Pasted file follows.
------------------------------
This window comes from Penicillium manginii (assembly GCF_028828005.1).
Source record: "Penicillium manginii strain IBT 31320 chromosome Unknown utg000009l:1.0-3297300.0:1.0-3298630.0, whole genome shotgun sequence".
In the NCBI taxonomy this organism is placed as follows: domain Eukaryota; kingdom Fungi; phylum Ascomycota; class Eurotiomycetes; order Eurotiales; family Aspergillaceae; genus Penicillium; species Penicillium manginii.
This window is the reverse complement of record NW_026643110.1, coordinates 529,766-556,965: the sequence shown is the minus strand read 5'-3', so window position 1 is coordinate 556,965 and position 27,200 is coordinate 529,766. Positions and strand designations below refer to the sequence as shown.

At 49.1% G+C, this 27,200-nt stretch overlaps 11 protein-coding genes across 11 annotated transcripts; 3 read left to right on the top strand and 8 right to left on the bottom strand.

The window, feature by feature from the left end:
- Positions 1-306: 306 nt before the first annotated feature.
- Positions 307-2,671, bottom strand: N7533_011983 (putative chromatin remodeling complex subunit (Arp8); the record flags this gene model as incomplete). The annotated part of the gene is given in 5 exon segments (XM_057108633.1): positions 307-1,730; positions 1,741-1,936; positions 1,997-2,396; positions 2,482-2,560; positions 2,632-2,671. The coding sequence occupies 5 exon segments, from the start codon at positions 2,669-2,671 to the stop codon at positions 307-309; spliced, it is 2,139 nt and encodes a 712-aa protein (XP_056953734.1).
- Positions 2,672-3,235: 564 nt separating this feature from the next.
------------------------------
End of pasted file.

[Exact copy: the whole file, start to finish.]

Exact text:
This window comes from Penicillium manginii (assembly GCF_028828005.1).
Source record: "Penicillium manginii strain IBT 31320 chromosome Unknown utg000009l:1.0-3297300.0:1.0-3298630.0, whole genome shotgun sequence".
In the NCBI taxonomy this organism is placed as follows: domain Eukaryota; kingdom Fungi; phylum Ascomycota; class Eurotiomycetes; order Eurotiales; family Aspergillaceae; genus Penicillium; species Penicillium manginii.
This window is the reverse complement of record NW_026643110.1, coordinates 529,766-556,965: the sequence shown is the minus strand read 5'-3', so window position 1 is coordinate 556,965 and position 27,200 is coordinate 529,766. Positions and strand designations below refer to the sequence as shown.

At 49.1% G+C, this 27,200-nt stretch overlaps 11 protein-coding genes across 11 annotated transcripts; 3 read left to right on the top strand and 8 right to left on the bottom strand.

The window, feature by feature from the left end:
- Positions 1-306: 306 nt before the first annotated feature.
- Positions 307-2,671, bottom strand: N7533_011983 (putative chromatin remodeling complex subunit (Arp8); the record flags this gene model as incomplete). The annotated part of the gene is given in 5 exon segments (XM_057108633.1): positions 307-1,730; positions 1,741-1,936; positions 1,997-2,396; positions 2,482-2,560; positions 2,632-2,671. The coding sequence occupies 5 exon segments, from the start codon at positions 2,669-2,671 to the stop codon at positions 307-309; spliced, it is 2,139 nt and encodes a 712-aa protein (XP_056953734.1).
- Positions 2,672-3,235: 564 nt separating this feature from the next.